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Publication numberUS5067916 A
Publication typeGrant
Application numberUS 07/596,274
Publication dateNov 26, 1991
Filing dateOct 12, 1990
Priority dateOct 12, 1990
Fee statusPaid
Publication number07596274, 596274, US 5067916 A, US 5067916A, US-A-5067916, US5067916 A, US5067916A
InventorsKeith R. Denlinger, Richard W. Gryzbowski, John M. Myer
Original AssigneeAmp Incorporated
Export CitationBiBTeX, EndNote, RefMan
External Links: USPTO, USPTO Assignment, Espacenet
Method for making an electrical contact
US 5067916 A
A method of making electrical contacts (10) for either tin or gold-plating without changing the overall dimensional shape of the contact (10) has been disclosed. The method includes the step of providing a given spring rate for a pair of cantilever beams (26) by cutting the beam (26) to a predetermined width without changing the length thereof.
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We claim:
1. A method of making an electrical socket contact for either gold plating or tin plating without changing the length of the socket contact, said method comprising the steps of:
blanking out of contact outline comprising a wire barrel at one end and a pair of parallel beams at another end and varying the width of said beams to produce either a high spring rate for tin plating or a low spring rate for gold plating without a change in the length of said beams; and
rolling said contact outline into a cylindrical form with said beams defining a socket for receiving a pin.
2. An electrical socket contact produced by the method of claim 1.

The present invention relates to a method for making receptacle contacts where the spring rate can be varied without changing the overall dimensional shape of the contact.


Receptacle contacts having cantilever beams for receiving cylindrical pins are well known in the art. U.S. Pat. No. 4,776,651 discloses one such contact. However, prior art receptacle contacts have predetermined spring rates for a specific plating; i.e., a tin plating required a higher normal force than does a gold plating. Obviously prior art receptacle contacts designed for one spring rate had different overall dimensions than a contact designed for another spring rate where the material thickness is constant. This then sometimes necessitated different connector housings. Accordingly, it is now proposed to provide a method for making a receptacle contact where the spring rate can be changed without changing the overall dimensional envelope of the contact.


According to the invention a method of making contacts for either gold or tin plating without changing the overall dimensional shape includes the step of varying the width of the cantilever beams to obtain the desired spring rate without changes to the length thereof.


FIG. 1 is a perspective view of a receptacle contact of the present invention;

FIGS. 2 and 3 are top and side views respectively of the contact;

FIGS. 4 and 5 are plan views of the blanked-outline of the contact;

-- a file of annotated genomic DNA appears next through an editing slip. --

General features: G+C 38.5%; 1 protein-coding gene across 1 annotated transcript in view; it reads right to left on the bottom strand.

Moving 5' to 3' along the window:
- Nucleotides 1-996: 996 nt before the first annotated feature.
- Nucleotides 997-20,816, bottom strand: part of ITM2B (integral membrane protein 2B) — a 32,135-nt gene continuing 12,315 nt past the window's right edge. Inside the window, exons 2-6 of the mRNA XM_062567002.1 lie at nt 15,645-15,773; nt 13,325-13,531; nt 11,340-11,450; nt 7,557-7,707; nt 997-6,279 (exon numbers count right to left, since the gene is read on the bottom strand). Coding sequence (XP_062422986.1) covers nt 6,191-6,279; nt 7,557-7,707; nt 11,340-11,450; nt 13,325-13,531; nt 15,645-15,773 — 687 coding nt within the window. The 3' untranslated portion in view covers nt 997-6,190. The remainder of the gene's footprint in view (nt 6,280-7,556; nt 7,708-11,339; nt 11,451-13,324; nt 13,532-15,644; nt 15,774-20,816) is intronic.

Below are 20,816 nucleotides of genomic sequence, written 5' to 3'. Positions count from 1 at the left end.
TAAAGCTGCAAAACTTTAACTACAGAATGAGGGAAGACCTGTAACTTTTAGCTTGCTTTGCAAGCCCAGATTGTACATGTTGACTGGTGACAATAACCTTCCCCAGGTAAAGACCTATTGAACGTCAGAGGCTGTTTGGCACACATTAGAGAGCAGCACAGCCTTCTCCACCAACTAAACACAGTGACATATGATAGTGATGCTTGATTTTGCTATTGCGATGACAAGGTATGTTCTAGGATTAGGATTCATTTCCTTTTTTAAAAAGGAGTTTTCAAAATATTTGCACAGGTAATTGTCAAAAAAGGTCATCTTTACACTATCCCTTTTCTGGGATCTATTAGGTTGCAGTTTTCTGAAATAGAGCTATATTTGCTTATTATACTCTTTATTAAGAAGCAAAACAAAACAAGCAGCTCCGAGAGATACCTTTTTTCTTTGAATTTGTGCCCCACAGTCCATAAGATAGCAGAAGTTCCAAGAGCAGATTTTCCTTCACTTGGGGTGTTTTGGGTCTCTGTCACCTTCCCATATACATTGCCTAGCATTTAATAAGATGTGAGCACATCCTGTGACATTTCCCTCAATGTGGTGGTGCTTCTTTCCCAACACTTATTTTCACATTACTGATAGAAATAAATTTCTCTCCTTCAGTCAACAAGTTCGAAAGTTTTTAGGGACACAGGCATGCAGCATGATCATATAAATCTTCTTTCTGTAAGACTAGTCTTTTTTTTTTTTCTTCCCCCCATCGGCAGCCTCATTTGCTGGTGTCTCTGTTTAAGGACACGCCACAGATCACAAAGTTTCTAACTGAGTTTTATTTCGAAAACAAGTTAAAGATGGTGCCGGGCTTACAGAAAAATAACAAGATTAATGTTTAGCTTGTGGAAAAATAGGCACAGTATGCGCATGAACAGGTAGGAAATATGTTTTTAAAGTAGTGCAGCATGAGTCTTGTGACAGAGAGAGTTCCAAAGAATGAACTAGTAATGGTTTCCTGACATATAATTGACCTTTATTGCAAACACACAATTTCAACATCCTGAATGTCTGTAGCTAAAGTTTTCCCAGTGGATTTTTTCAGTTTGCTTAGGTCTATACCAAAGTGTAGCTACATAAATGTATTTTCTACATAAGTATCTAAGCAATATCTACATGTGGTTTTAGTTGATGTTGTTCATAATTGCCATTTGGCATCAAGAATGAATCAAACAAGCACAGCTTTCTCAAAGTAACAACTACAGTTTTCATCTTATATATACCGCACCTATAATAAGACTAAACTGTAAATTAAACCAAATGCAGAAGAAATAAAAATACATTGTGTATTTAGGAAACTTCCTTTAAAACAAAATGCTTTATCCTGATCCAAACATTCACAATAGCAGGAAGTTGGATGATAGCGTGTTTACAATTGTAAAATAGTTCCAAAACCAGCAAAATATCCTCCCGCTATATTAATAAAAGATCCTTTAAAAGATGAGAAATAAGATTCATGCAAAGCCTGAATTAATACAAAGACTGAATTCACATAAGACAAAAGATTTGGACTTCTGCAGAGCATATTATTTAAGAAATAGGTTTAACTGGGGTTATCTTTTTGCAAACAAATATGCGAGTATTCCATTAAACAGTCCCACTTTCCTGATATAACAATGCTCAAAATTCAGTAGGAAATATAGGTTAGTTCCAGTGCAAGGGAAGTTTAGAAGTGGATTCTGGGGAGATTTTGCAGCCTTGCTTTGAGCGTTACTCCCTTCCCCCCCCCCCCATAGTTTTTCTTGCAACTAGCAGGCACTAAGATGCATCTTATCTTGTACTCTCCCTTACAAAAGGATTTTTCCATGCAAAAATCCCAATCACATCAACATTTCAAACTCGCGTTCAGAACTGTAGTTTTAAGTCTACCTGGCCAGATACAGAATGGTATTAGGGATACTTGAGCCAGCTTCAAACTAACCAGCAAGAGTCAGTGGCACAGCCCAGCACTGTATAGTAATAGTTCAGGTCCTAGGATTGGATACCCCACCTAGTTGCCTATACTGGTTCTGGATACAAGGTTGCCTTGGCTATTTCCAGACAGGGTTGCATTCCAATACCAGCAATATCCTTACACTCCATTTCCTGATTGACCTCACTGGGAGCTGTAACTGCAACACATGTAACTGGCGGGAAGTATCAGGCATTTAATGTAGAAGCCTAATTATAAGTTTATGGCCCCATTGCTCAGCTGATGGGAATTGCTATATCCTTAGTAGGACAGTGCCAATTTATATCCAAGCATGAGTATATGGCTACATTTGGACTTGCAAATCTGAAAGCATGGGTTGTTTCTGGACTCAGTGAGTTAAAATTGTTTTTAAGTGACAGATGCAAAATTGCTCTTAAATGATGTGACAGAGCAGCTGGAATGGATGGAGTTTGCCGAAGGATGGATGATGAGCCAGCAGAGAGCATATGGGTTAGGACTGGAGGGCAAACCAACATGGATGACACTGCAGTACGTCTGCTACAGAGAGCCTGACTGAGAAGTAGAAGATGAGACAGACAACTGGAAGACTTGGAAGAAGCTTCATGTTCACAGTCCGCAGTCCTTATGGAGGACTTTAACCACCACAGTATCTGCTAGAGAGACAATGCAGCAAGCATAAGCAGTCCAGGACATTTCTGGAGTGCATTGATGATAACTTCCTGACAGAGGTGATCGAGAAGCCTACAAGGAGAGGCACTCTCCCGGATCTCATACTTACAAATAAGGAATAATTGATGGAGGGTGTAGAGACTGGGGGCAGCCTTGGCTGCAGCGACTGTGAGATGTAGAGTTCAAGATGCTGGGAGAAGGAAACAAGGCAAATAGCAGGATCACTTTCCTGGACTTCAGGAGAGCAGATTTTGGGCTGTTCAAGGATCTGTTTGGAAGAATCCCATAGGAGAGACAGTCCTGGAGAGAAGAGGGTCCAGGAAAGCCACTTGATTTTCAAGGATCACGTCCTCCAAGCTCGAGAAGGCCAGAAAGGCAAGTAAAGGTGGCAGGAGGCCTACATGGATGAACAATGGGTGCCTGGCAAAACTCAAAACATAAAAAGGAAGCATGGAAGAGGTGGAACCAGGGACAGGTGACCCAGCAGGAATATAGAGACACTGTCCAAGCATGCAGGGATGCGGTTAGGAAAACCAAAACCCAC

FIGS. 6 and 7 are side views of the contacts formed from the outlines shown in FIGS. 4 and 5 respectively; and

FIGS. 8 and 9 are top views of the contacts shown in FIGS. 6 and 7 respectively.


The receptacle contact 10 shown in the several drawings; e.g., FIG. 1 to which reference is now made, includes a receptacle section 12, wire connection section 14 and an intermediate section 16.

Wire connection section 14 includes a wire crimping ferrule 18 and insulation crimping ferrule 20. Other wire attaching means may be used; e.g., wire barrels, solder tails and so forth. Wire 22 is shown in FIG. 1 terminated to receptacle 10 by crimping.

Intermediate section 16 includes retention and positioning features (not referenced) and obviously connects sections 12 and 14.

Receptacle section 12 includes a pair of cantilever beams 26 which are attached to an extend outwardly from opposite sides of cylindrical base 28.

Beams 26 are identical and can be subdivided into leg portions 30, pin contact surface 32 and tips 34. Overall the beams 26 have an arcuate shape from edge to edge which reflects the radius of base 28. This shape provides an interior concave surface 36 to conformably receive a cylindrical pin (not shown).

Leg portions 30 taper or converge relative to each other as they extend outwardly from base 28. The convergence terminates at surface 32 so that opposing surfaces 32 are parallel to a center line extending longitudinally through the receptacle section 12. Outwardly from surfaces 32, tips 34 diverge relative to each other to form a flared opening 38.

FIGS. 2 and 3 show receptacle contact 10 prior to wire 22 being attached thereto and still on carrier strip 40 as is the common practice in stamping and forming operations. Also shown is sleeve 42 which fits over receptacle section 12 to protect beams 26 from damage and to aid in guiding a pin (not shown) into section 12 via opening 44.

As is known in the art a pair of cantilever beams 26 that have a tin-plated interior surface 36, at least on pin contact surfaces 32, are required to press in on a pin (not shown) inserted into section 12 with a high normal force. Conversely a gold-plated surface 36 and surface 32 allows the beams 26 to press in with a lower normal force without a decrease in electrical conductivity. Further, it is the practice in the art to reduce the beams normal force capacity by increasing their length for more resiliency or to make them shorter to make them stiffer. This of course makes the contacts of unequal overall dimensions and accordingly requires different cavity sizes (not shown) in the connector housing (not shown).